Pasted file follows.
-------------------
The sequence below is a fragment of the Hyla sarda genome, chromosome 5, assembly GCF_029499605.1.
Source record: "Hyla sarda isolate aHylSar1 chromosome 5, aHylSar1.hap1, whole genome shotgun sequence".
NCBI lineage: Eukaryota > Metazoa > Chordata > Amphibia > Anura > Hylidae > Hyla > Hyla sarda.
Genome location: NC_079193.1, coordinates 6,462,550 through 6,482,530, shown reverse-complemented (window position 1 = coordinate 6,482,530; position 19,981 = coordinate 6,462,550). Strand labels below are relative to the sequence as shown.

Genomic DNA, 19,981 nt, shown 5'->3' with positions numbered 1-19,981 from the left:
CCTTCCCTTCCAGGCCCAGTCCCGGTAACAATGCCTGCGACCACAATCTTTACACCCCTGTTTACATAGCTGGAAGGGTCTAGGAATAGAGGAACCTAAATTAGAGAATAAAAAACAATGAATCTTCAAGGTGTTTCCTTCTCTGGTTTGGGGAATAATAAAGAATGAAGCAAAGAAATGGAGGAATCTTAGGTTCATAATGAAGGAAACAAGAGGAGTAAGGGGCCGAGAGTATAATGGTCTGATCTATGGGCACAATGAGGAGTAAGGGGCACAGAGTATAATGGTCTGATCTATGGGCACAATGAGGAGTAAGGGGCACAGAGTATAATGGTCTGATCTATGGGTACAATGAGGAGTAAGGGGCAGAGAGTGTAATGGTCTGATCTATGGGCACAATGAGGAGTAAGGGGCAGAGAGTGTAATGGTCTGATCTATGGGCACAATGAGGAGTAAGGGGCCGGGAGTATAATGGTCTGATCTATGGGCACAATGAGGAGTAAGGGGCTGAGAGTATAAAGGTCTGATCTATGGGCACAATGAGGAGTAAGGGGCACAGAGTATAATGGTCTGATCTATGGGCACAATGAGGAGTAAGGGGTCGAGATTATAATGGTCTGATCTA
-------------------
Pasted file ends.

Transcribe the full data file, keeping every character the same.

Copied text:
The sequence below is a fragment of the Hyla sarda genome, chromosome 5, assembly GCF_029499605.1.
Source record: "Hyla sarda isolate aHylSar1 chromosome 5, aHylSar1.hap1, whole genome shotgun sequence".
NCBI lineage: Eukaryota > Metazoa > Chordata > Amphibia > Anura > Hylidae > Hyla > Hyla sarda.
Genome location: NC_079193.1, coordinates 6,462,550 through 6,482,530, shown reverse-complemented (window position 1 = coordinate 6,482,530; position 19,981 = coordinate 6,462,550). Strand labels below are relative to the sequence as shown.

Genomic DNA, 19,981 nt, shown 5'->3' with positions numbered 1-19,981 from the left:
CCTTCCCTTCCAGGCCCAGTCCCGGTAACAATGCCTGCGACCACAATCTTTACACCCCTGTTTACATAGCTGGAAGGGTCTAGGAATAGAGGAACCTAAATTAGAGAATAAAAAACAATGAATCTTCAAGGTGTTTCCTTCTCTGGTTTGGGGAATAATAAAGAATGAAGCAAAGAAATGGAGGAATCTTAGGTTCATAATGAAGGAAACAAGAGGAGTAAGGGGCCGAGAGTATAATGGTCTGATCTATGGGCACAATGAGGAGTAAGGGGCACAGAGTATAATGGTCTGATCTATGGGCACAATGAGGAGTAAGGGGCACAGAGTATAATGGTCTGATCTATGGGTACAATGAGGAGTAAGGGGCAGAGAGTGTAATGGTCTGATCTATGGGCACAATGAGGAGTAAGGGGCAGAGAGTGTAATGGTCTGATCTATGGGCACAATGAGGAGTAAGGGGCCGGGAGTATAATGGTCTGATCTATGGGCACAATGAGGAGTAAGGGGCTGAGAGTATAAAGGTCTGATCTATGGGCACAATGAGGAGTAAGGGGCACAGAGTATAATGGTCTGATCTATGGGCACAATGAGGAGTAAGGGGTCGAGATTATAATGGTCTGATCTA